By age 75, half of Americans experience age-related hearing loss.While many simply accept this as an unavoidable part of the aging process, emerging research suggests better nutrition may help safeguard your hearing as you approach golden years.Dutch scientists have linked a higher risk of hearing loss to low levels of folate — a B vitamin abundantly found in legumes lentils, navy and pinto beans), leafy greens (spinach, collards, etc.), artichokes, beets and Brussels sprouts.

Their study found that among 728 seniors, those who increased folate intake to twice the Daily Value slowed the decline in age-related hearing after three years.Specifically, the folate-fed seniors could detect softer, quieter sounds compared to a control group.The mechanism may be the role folate plays in supporting blood circulation to the brain.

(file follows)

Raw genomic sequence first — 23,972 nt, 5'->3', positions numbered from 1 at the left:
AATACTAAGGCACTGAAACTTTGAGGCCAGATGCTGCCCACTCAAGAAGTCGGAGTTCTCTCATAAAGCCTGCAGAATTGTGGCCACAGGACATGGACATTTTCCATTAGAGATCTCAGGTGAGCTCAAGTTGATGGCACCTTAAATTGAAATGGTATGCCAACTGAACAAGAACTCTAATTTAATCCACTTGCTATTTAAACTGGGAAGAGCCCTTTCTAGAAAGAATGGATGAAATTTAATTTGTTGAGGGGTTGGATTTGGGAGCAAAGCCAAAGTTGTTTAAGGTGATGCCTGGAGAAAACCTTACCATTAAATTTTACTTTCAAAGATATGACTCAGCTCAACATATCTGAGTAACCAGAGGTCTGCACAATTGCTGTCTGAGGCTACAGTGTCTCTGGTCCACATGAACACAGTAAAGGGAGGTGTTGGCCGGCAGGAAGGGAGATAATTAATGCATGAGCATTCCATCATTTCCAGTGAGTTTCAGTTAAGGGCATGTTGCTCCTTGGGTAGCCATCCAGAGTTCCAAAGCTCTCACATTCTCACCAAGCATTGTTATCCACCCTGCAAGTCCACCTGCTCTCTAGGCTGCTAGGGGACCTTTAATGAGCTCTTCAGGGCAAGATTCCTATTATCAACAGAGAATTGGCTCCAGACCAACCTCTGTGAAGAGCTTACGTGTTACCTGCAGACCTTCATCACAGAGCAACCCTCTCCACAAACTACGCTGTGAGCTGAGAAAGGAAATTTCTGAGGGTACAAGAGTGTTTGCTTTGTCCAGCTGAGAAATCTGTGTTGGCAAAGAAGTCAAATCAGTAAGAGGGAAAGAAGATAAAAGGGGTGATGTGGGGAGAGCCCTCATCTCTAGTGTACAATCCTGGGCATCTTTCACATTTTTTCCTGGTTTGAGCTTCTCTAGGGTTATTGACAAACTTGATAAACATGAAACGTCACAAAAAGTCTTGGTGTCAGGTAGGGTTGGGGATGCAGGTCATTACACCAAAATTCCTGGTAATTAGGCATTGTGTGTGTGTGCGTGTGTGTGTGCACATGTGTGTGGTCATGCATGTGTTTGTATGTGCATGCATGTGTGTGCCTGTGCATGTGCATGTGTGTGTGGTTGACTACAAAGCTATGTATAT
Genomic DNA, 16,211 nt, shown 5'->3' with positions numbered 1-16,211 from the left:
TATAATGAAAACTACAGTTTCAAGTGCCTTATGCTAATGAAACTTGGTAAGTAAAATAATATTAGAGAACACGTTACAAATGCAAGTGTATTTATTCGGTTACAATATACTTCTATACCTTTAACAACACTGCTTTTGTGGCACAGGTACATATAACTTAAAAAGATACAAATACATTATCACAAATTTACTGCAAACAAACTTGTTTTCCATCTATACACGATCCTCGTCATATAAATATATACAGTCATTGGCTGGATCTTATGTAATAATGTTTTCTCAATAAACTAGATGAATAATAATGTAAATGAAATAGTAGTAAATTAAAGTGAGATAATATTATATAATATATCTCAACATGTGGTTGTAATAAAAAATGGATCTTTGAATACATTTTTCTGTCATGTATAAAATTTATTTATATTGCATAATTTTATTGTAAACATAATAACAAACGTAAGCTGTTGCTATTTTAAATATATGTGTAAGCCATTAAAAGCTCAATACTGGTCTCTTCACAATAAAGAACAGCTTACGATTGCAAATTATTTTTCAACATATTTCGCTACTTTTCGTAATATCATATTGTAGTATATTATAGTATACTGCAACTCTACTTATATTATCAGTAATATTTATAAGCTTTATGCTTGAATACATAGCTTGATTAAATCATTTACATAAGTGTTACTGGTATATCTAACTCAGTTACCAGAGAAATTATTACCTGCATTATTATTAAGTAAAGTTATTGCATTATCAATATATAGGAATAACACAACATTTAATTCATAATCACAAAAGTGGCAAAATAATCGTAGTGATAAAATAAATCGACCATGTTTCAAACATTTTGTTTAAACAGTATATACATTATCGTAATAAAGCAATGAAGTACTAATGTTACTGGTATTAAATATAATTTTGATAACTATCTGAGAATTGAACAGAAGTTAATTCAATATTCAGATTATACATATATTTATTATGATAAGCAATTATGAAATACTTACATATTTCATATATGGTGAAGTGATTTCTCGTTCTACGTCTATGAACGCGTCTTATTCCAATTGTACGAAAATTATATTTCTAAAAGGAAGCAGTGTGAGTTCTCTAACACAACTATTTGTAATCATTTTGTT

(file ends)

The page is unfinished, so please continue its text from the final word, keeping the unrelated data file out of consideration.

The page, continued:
In addition to preserving hearing, fabulous folate has many other health benefits, including protecting against certain birth defects, reducing bone fracture risk, keeping hypertension at bay and even regulating neurochemical reactions needed for emotional balance. Speaking of balance, while getting enough folate is important, getting TOO MUCH through fortification raises other health risks.Indeed, while the government-mandated fortification of grain products with folate has slashed neural tube defects by 30% in the past decade, other research is being done to determine if supplemental folate affects the risk of various cancers.

Bonus: Folate-rich fruit and veggies not only protect older ears — they could also help children avoid painful and possibly damaging earaches.How? Produce provides a bulwark against childhood obesity, which is linked to increased risk of severe inner ear infection.

Published February 1, 2010